All the variants support the common "export modes" explained below. You can combine the exports modes with each other and with any template variant to meet every kind of spreadsheet needs.

All fields vs. non-empty vs. current fields modes

As for the fields, the following modes are available:

  1. "Current fields" mode: in this mode, those fields that you select in the Issue Navigator are exported. The column order in Excel follows the column order in Issue Navigator.
    It is intuitive and very easy to use, because you can visually select and order the fields in Issue Navigator, then the Excel spreadsheet will reproduce that. It supports ad-hoc searches and saved filters, too.
  2. "Non-empty fields": in this mode, every field which exists in your Jira instance and has a non-empty value for at least one exported issue is exported. The column order in Excel is alphabetical, with Issue Key and Summary fixed in the leftmost columns (customizable).
    It is useful when you don't want to select the fields one by one, but quickly export "everything that matters" to a compact spreadsheet.
  3. "All fields" mode: in this mode, every field which exists in your Jira instance is exported, including also empty ones. The column order in Excel is alphabetical, with Issue Key and Summary fixed in the leftmost columns (customizable).
    It can result in super-wide spreadsheets with lots of empty cells and even with completely empty columns. It is less friendly for "human readers", but useful for data archival or for data migration to external systems. Friendly warning: use it only if you are sure that this is what you need, as it generates heavy load on Jira!

The mode is chosen automatically based on the Excel view's name:

  1. If the Excel view name (case-insensitively) contains the word "non-empty" or "non-e." → "non-empty fields" mode.
  2. If the Excel view name contains the word "all" → "all fields" mode.
  3. Otherwise → "current fields" mode.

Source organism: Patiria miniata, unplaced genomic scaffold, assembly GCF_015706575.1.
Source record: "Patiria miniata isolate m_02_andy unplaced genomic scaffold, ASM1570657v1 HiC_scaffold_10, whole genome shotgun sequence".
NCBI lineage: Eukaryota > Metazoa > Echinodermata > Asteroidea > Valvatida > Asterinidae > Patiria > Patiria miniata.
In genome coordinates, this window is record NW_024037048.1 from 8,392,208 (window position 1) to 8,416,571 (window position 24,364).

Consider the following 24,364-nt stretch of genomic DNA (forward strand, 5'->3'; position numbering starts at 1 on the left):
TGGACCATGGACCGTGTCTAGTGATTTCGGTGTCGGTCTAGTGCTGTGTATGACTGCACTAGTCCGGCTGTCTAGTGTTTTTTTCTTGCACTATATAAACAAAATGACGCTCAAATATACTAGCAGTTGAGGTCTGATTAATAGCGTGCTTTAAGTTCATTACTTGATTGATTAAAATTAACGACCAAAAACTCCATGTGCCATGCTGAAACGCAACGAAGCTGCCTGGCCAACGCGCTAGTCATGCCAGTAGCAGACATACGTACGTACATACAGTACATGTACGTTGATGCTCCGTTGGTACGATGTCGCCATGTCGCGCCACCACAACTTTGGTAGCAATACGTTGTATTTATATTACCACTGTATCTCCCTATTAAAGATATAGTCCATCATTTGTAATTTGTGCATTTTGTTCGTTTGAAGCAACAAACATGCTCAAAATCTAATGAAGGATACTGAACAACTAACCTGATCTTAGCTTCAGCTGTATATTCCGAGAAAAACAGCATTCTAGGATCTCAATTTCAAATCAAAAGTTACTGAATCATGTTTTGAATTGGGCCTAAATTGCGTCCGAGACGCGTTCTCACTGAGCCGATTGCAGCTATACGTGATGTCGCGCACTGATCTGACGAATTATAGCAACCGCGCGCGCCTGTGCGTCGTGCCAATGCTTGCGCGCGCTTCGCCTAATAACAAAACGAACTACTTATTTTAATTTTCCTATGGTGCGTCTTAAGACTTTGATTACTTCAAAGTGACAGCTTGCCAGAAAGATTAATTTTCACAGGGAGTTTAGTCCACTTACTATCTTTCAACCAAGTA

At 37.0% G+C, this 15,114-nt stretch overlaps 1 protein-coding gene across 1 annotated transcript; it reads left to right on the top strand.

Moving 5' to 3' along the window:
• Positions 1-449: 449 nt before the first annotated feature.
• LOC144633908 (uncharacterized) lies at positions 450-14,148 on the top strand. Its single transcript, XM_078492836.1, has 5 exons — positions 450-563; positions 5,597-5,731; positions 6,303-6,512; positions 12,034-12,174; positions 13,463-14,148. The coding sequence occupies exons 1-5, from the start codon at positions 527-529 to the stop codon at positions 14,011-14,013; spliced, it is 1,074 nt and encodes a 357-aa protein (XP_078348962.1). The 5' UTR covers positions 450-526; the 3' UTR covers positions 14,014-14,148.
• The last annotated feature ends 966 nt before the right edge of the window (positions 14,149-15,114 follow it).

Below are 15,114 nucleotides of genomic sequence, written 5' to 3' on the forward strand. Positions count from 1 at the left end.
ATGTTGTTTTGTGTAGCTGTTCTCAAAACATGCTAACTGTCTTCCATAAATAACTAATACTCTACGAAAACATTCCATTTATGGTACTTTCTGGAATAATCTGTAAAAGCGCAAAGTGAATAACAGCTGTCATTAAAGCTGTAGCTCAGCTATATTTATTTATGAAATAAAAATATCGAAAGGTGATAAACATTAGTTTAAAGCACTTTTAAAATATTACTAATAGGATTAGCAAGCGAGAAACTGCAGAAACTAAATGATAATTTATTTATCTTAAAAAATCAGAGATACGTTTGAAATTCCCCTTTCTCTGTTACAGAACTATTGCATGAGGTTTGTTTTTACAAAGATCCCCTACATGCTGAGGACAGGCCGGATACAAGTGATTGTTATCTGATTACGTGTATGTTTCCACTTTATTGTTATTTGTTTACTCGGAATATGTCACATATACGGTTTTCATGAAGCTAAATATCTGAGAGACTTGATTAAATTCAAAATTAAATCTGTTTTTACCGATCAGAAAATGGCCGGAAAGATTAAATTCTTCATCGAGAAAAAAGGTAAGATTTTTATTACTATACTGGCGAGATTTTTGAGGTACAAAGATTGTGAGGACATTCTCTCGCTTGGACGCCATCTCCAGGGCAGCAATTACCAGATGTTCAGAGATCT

Customizing Excel views for all vs. non-empty vs. current modes

There are default views created for various combinations, like "current fields" and "all fields" modes for columns only, columns plus comments, columns plus worklogs, columns plus Tempo worklogs, columns plus change history, etc. Plus, there are repeating variants created for some of these, by default. You can use all these immediately after installing the app.

Additionally, you can create a new Excel view or rename an existing one to contain the word "all", "non-empty" or "non-e." in its name, and it will activate the expected mode. It's really that easy!

Customizing modes

You can freely customize the logic that chooses the mode by modifying these simple methods in issue-navigator.groovy:

private isAllFieldsMode() {
	viewNameContains("all")
}

private isNonEmptyFieldsMode() {
	viewNameContains("non-empty") || viewNameContains("non-e.")
}

private isCurrentFieldsMode() {
	!isAllFieldsMode() && !isNonEmptyFieldsMode()
}

private viewNameContains(s) {
	(boolean) xlsView?.name?.toLowerCase()?.contains(s)
}

After the mode was chosen, you can even customize the column collector logic in this method in issue-navigator.groovy:

def getIssueTableLayout() {
	// ...
}

Based on these, you can customize how the modes work or even invent new ones!

Customizing column order

In "current fields" mode, column order in the exported Excel file is the same as the order of columns in Jira. In "all fields" and "non-empty fields" modes, columns are ordered alphabetically, but you can configure the first columns by modifying this variable in issue-navigator.groovy:

def LEFTMOST_COLUMNS = ["issuekey", "summary"]

The default is that the two leftmost columns will be Issue Key and Summary. You can add, remove, re-order system and custom field identifiers in this list.

Repeating fields vs. non-repeating fields modes

What is the "repeating fields" mode? We will explain this through the example of worklogs, but the same concept is applicable to other issue metadata, as well.

Repeating fields mode

When using the issue-navigator-with-worklogs.xlsx, if an issue that has multiple worklogs, there will be multiple rows created for the same issue. For instance, if the issue FOO-1 has 3 worklogs, then the issue will be exported to 3 spreadsheet rows in total. The field values will be exported only to the topmost row, but each worklog will be exported to its own row:

(default mode)
| Issue key | Priority | Worklog Author | Worklog Time | Time Spent (h) | Worklog comment        |
| FOO-1     | Low      | alice          |  21 Jan 2017 |           1.50 | First worklog on FOO-1 |
|           |          | bill           |  22 Jan 2017 |           2.33 | Second worklog         |
|           |          | alice          |  26 Jan 2017 |           0.25 | Third worklog          |
| FOO-2     | Critical | cecil          |  20 Jan 2017 |           4.00 | Worklog on FOO-2       |

We call this mode "non-repeating fields", for obvious reasons.